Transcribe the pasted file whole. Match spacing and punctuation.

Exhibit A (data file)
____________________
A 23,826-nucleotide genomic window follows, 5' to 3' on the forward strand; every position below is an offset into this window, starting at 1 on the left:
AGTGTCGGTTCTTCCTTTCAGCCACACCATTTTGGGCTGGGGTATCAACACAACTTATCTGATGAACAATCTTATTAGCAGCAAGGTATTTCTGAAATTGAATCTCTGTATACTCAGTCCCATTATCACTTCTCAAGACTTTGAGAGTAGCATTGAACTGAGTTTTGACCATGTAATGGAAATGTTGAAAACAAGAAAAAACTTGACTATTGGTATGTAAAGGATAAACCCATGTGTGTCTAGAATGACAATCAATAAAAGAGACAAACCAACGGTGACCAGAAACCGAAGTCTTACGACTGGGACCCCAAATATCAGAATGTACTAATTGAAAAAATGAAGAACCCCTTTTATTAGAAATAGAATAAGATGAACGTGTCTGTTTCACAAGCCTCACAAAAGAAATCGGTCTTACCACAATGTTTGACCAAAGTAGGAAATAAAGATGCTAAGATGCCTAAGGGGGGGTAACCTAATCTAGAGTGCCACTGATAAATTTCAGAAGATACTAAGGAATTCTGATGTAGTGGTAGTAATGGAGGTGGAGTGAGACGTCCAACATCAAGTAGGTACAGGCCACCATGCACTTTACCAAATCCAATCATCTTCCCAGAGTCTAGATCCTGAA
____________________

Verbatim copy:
A 23,826-nucleotide genomic window follows, 5' to 3' on the forward strand; every position below is an offset into this window, starting at 1 on the left:
AGTGTCGGTTCTTCCTTTCAGCCACACCATTTTGGGCTGGGGTATCAACACAACTTATCTGATGAACAATCTTATTAGCAGCAAGGTATTTCTGAAATTGAATCTCTGTATACTCAGTCCCATTATCACTTCTCAAGACTTTGAGAGTAGCATTGAACTGAGTTTTGACCATGTAATGGAAATGTTGAAAACAAGAAAAAACTTGACTATTGGTATGTAAAGGATAAACCCATGTGTGTCTAGAATGACAATCAATAAAAGAGACAAACCAACGGTGACCAGAAACCGAAGTCTTACGACTGGGACCCCAAATATCAGAATGTACTAATTGAAAAAATGAAGAACCCCTTTTATTAGAAATAGAATAAGATGAACGTGTCTGTTTCACAAGCCTCACAAAAGAAATCGGTCTTACCACAATGTTTGACCAAAGTAGGAAATAAAGATGCTAAGATGCCTAAGGGGGGGTAACCTAATCTAGAGTGCCACTGATAAATTTCAGAAGATACTAAGGAATTCTGATGTAGTGGTAGTAATGGAGGTGGAGTGAGACGTCCAACATCAAGTAGGTACAGGCCACCATGCACTTTACCAAATCCAATCATCTTCCCAGAGTCTAGATCCTGAA